California Treasurer Bill Lockyer has displayed complete solidarity with the environmental efforts of fellow state leaders Governor Arnold Schwarzenegger and Attorney General Jerry Brown. In fact, he is now contemplating a green building bond measure, and he has consistently leveraged his position on the boards at CalPERS and CalSTRS to direct substantial funds toward sustainable investments. The Metro Investment Report is pleased to present the following interview with Treasurer Lockyer, in which he details the ways that California is using its financial resources to secure a greener and more sustainable economy.
Treasurer, you recently announced a proposal for a $5 billion bond measure to implement green building measures for state-owned buildings. If passed, what would this green building program achieve?
The state of California is the largest property owner in the state of California, with 206.6 million square feet of office buildings that tend to be very inefficient and old. We're hoping to green the buildings, that is, to provide leadership at the state level by retrofitting and adding renewable energy sources to as many buildings as we can.
Where did your idea for this bond come from? How has the idea evolved?
I'd like to aggressively promote the green agenda in a variety of ways consistent with my office's responsibilities. I talked to the governor about trying to green my own building in Sacramento, and he said, "Why are you being so limited? Let's do it for the whole capital area." So, I took that idea and made it statewide.
We've done a lot of work with the Department of General Services and others to develop a disciplined approach to getting this done as quickly and smartly as possible. The low-hanging fruit, the easy stuff, are things that many people are doing in private sector buildings: the boiler, the roof system, the window system, the air conditioning and heating systems, things of that nature that very quickly pay for themselves.
Two examples are Patton State Hospital and Napa State Hospital. They spent several million dollars on retro-commissioning efforts that will pay for themselves in about five years. After that, it's a net benefit to the state and the taxpayers. We want to commit about half of this pool of bond money to retro-commissioning and retrofitting projects that yield fairly immediate results.
Because you need a two-thirds vote to get a bond passed through the Legislature, we have to convince some legislators who are not persuaded about global warming that this is worth doing to save taxpayers' money.
You follow in a line of state treasurers since Jesse Unruh who have used the Office of the Treasurer to take bold steps in investment and economic development policies for the state. Do you see your position, especially with California State Teachers Retirement System (CalSTRS) and California Public Employee Retirement System (CalPERS) and with these bonds, moving California toward its goal of being a center of green employment and a national green leader?
As you mentioned, I serve on PERS and STRS, the two largest public pension programs in the country. Both PERS and STRS have significant environmental investments as part of their portfolios. Just this morning, we spent two-and-a-half hours with the managers at PERS to get very specific about their green investments. The real estate portfolio of PERS totals about $20 billion, which is complicated by the fact that they are making a lot of specific investments in property. But with respect to commercial properties, they're trying to work with our partners to incorporate green technology in the building designs, either retrofitted or new. There isn't a specific dollar amount there; it's filtering through all of their real estate investments. Their goal is to reduce energy use in our real estate portfolio by 20 percent in five years. They're about halfway there now, in the second year of this program.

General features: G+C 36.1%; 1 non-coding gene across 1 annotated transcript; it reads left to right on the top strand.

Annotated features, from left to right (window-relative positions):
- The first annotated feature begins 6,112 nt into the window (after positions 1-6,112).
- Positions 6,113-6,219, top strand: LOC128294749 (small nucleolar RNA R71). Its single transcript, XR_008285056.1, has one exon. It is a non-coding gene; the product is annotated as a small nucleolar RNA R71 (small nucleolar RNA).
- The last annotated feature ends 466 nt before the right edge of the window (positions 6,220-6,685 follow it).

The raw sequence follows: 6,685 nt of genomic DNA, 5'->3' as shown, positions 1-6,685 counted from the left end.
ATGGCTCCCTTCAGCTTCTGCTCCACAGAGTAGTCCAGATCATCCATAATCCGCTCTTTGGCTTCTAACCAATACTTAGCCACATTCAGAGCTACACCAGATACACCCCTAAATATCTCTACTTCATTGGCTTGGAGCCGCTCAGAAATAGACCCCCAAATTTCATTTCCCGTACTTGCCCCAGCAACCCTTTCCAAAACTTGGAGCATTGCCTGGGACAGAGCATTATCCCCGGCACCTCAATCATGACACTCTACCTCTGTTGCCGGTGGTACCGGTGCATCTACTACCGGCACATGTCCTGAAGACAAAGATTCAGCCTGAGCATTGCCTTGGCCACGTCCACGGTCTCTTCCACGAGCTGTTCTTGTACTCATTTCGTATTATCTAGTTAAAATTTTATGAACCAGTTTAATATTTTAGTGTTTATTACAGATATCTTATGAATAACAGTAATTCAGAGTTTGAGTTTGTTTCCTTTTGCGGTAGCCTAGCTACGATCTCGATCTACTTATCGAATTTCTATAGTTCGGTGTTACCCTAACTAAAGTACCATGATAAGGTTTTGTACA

Then, there's about $500 million in public equities where they've hired managers to screen stock purchasing globally for green investments. What they've done mostly is to screen out what they think are bad investments rather than necessarily to invest in the best in the particular market. They're rethinking that strategy, but right now, there's $500 million devoted to those sorts of investments.
They have about $20 billion, with $600 million devoted to green investments, in private equity investing, hedge funds, etc.-investing through fund managers where, basically, you're not investing in a specific technology company but sort of a fund. More and more they're trying to invest directly in green companies.
It's more modest, but there are several hundred million dollars at STRS invested in similar ways, looking for smart green investment opportunities. So I am attempting to accelerate those efforts in both pension funds.
There are some other things that are more specific responsibilities of the treasurer. For example, we just deposited $10 million in the nation's first commercial green bank in San Francisco, the New Resource Bank, which helps finance job-creating opportunities and enterprises in the green sector. I hope that we will increase that with time.
We also have various financing authorities where we help finance, for instance, a waste company's purchase of energy efficient, less polluting trucks or things of that sort.
You sit on the Alternative Energy and Advanced Transportation Finance Authority. Is that what you're referencing?
No. This is pollution control. The Pollution Control Authority is more robust, so we'll provide hundreds of millions of dollars every year to waste industries and others to try to expand recycling and have green business practices, green equipment, and so on.